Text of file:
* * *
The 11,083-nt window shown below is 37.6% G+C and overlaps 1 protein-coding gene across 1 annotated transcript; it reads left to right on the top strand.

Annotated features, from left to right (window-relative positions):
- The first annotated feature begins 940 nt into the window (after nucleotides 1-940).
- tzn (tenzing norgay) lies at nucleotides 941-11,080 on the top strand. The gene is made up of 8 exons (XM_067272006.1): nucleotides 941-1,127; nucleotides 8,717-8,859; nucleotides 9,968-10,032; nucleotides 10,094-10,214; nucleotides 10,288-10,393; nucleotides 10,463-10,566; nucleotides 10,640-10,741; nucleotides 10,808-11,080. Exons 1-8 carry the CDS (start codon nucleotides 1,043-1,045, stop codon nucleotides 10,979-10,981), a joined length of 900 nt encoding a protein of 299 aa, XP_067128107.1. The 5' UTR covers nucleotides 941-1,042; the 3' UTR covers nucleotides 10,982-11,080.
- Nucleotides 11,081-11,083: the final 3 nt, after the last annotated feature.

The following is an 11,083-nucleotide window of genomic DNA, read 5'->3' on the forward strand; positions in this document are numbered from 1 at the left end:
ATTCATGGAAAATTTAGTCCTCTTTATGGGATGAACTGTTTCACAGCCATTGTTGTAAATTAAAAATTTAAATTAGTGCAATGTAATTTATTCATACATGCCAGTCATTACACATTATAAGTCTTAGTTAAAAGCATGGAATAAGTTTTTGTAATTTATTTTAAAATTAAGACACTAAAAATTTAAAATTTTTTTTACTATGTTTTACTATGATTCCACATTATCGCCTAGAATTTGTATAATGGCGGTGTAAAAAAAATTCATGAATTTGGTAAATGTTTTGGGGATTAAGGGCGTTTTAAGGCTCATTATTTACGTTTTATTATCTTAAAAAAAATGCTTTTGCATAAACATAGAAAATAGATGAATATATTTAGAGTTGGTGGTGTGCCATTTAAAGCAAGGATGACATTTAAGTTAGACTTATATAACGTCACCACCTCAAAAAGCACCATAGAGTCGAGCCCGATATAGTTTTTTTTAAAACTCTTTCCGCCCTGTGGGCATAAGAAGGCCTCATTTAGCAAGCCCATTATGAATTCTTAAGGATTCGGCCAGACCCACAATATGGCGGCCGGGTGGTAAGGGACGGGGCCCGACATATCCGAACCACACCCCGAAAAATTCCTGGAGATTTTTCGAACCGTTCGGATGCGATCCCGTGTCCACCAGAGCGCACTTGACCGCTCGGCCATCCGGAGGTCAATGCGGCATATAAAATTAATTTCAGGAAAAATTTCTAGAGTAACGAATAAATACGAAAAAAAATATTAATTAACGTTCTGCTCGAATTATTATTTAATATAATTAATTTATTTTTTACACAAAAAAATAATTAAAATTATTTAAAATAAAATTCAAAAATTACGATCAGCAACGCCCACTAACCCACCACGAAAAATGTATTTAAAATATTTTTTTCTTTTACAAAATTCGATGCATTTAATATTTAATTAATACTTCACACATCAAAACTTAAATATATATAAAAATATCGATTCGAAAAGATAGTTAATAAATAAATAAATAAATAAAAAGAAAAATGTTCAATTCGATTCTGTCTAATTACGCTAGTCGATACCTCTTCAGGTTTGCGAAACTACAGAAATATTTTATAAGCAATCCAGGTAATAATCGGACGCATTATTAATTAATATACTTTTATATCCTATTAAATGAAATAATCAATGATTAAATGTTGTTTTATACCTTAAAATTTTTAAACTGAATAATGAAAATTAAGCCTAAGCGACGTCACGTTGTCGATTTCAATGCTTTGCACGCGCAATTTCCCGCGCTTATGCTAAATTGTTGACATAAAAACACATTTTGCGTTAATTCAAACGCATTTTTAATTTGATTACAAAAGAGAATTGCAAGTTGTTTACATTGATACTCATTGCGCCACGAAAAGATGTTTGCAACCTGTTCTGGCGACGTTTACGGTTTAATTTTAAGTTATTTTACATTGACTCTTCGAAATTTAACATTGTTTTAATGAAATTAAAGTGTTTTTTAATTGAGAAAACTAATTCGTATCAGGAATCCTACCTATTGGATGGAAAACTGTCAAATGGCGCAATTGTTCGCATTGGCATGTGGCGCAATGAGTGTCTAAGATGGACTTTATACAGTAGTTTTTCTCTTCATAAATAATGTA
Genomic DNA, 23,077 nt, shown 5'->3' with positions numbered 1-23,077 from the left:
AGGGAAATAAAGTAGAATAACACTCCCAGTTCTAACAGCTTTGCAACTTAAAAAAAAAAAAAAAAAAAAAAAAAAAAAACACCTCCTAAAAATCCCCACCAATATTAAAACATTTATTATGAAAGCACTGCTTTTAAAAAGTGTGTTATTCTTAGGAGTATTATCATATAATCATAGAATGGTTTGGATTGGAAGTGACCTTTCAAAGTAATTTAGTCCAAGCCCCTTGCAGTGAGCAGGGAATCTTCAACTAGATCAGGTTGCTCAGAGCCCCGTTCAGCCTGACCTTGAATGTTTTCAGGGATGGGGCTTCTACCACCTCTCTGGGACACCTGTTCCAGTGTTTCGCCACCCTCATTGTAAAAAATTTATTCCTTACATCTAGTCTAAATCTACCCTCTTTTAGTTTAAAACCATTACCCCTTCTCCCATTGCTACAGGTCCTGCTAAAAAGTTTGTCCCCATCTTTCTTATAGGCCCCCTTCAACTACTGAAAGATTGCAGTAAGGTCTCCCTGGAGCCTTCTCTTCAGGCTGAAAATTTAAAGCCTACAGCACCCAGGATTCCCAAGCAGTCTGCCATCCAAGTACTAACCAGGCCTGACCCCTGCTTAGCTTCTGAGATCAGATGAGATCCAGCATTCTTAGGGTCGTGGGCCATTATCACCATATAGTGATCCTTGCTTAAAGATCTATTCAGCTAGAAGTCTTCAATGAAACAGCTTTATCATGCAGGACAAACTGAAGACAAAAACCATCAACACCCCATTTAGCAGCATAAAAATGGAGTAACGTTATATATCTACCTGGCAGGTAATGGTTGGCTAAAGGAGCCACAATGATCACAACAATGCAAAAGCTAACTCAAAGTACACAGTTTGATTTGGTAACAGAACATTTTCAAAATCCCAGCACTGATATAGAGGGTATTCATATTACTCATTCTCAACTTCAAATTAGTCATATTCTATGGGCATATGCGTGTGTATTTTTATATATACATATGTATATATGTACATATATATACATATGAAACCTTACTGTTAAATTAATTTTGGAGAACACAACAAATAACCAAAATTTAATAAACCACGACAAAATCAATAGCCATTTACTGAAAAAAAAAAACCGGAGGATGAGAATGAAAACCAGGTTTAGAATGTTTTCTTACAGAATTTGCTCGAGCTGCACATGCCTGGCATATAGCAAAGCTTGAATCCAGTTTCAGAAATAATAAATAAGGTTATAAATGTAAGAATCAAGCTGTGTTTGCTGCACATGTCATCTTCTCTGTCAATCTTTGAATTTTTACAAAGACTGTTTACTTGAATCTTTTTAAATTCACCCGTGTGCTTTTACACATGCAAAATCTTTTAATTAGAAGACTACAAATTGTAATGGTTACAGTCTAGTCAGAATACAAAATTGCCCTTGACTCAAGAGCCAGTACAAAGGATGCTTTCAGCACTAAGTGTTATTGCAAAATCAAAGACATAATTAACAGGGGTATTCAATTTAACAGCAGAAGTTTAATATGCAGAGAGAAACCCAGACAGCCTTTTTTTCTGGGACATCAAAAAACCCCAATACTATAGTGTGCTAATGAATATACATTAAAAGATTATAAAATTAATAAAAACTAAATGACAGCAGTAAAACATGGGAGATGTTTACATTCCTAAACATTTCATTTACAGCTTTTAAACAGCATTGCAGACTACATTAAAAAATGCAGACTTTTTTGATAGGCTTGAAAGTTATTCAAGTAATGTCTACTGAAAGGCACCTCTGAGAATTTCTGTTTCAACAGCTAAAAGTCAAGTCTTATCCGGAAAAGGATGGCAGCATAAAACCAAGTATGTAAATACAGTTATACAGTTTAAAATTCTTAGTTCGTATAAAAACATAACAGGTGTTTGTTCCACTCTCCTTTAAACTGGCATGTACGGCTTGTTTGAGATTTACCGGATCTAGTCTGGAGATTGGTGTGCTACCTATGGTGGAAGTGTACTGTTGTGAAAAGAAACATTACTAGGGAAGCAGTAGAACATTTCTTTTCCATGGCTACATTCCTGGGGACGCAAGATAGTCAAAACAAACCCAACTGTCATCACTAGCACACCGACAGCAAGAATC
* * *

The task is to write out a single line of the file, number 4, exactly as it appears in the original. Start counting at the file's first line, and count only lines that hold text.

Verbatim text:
- tzn (tenzing norgay) lies at nucleotides 941-11,080 on the top strand. The gene is made up of 8 exons (XM_067272006.1): nucleotides 941-1,127; nucleotides 8,717-8,859; nucleotides 9,968-10,032; nucleotides 10,094-10,214; nucleotides 10,288-10,393; nucleotides 10,463-10,566; nucleotides 10,640-10,741; nucleotides 10,808-11,080. Exons 1-8 carry the CDS (start codon nucleotides 1,043-1,045, stop codon nucleotides 10,979-10,981), a joined length of 900 nt encoding a protein of 299 aa, XP_067128107.1. The 5' UTR covers nucleotides 941-1,042; the 3' UTR covers nucleotides 10,982-11,080.